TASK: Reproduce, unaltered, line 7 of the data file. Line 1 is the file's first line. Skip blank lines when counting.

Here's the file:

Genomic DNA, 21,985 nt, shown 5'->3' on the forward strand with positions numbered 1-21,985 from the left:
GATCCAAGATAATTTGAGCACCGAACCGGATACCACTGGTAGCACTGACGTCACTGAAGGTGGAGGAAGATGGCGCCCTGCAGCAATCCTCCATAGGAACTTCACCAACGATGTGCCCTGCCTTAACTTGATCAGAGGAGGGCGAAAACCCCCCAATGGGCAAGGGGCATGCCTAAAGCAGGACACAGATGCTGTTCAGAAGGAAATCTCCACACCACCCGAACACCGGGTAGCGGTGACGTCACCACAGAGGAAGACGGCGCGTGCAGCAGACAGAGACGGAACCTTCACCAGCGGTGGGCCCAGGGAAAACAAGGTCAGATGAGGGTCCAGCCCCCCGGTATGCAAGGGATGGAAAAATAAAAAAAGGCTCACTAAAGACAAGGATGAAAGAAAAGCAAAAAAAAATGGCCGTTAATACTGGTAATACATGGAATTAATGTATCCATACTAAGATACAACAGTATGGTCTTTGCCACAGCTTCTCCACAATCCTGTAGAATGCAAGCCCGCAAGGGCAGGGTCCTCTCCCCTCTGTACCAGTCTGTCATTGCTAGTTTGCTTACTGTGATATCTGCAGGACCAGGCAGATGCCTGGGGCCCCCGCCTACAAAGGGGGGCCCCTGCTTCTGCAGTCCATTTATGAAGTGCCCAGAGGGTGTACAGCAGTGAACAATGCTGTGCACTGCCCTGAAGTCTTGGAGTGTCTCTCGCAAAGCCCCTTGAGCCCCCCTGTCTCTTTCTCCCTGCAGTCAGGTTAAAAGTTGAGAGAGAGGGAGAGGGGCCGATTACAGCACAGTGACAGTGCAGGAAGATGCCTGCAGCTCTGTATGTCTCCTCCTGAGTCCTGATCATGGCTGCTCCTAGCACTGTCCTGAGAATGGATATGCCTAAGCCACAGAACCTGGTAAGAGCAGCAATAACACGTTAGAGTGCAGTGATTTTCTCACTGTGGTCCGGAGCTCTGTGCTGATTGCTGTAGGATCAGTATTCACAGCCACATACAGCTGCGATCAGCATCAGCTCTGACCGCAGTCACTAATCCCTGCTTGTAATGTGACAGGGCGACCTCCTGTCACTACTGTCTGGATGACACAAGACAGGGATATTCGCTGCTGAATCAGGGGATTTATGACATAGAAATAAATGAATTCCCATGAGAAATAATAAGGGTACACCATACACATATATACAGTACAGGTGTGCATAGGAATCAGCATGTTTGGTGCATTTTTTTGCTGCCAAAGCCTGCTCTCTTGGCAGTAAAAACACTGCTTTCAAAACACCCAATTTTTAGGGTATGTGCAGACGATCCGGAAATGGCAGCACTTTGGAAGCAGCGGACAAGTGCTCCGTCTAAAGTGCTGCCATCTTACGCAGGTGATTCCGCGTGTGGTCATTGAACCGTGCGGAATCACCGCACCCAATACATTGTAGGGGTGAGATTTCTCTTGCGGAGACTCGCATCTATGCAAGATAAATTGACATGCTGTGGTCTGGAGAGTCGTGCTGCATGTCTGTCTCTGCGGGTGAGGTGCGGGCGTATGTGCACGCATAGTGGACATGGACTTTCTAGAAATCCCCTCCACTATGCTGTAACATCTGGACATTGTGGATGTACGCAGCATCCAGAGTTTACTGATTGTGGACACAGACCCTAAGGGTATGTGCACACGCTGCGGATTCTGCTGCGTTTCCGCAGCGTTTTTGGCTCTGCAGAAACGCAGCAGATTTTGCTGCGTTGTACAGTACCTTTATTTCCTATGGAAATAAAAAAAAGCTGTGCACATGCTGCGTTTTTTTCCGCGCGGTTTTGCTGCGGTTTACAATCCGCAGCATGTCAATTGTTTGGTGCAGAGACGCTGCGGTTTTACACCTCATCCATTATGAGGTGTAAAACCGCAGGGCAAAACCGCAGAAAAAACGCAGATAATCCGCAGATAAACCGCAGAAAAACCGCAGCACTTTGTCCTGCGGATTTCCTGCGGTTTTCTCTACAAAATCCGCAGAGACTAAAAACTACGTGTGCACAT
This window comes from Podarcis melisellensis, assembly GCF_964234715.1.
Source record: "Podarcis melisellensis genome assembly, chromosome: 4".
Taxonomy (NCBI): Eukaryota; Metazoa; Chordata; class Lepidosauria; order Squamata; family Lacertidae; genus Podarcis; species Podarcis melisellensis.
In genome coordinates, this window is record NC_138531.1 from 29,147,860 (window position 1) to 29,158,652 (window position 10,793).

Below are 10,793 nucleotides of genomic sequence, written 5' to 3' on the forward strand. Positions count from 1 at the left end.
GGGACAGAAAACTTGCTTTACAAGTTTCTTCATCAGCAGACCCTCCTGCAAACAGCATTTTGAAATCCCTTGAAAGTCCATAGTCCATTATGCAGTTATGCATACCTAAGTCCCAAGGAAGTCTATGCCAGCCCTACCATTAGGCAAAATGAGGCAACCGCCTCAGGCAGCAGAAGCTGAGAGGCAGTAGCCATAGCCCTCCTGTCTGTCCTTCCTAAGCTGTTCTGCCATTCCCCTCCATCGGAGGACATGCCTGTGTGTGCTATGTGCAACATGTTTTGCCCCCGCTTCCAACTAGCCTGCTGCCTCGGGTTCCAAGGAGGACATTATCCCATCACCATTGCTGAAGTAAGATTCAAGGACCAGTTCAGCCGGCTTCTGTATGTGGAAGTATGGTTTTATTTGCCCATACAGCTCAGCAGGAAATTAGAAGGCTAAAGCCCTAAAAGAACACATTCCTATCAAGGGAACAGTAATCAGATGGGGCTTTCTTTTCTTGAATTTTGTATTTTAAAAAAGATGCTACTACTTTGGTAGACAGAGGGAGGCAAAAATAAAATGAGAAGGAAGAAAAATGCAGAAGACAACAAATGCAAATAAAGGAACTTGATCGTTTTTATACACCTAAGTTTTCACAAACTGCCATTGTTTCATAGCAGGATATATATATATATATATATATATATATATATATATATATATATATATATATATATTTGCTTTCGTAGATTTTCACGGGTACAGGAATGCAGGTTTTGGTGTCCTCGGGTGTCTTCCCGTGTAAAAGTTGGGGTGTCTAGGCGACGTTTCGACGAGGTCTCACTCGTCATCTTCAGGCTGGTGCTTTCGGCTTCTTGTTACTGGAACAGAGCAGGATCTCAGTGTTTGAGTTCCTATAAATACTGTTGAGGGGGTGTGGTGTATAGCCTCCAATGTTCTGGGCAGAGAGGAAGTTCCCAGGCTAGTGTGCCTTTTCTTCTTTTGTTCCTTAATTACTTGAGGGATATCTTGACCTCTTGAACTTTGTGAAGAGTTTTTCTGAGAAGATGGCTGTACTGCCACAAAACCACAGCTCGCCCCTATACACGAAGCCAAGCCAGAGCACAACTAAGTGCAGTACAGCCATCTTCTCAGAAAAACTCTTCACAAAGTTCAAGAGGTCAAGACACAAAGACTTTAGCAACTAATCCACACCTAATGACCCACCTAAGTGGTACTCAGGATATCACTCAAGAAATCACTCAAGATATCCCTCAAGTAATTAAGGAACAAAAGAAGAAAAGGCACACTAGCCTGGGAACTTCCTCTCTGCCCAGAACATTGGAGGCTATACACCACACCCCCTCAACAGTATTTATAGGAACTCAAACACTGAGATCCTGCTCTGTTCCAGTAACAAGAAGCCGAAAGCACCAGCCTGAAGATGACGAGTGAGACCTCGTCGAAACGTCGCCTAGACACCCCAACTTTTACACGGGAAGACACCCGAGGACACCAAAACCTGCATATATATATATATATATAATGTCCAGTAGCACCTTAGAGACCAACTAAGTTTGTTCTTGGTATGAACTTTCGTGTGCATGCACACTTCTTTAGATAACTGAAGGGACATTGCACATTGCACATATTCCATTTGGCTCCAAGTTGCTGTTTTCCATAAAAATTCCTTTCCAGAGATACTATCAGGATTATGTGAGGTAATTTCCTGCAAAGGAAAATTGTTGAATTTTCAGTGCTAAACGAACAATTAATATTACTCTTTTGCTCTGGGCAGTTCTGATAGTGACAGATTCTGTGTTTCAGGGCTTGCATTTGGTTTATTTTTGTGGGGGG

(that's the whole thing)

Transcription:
Below are 10,793 nucleotides of genomic sequence, written 5' to 3' on the forward strand. Positions count from 1 at the left end.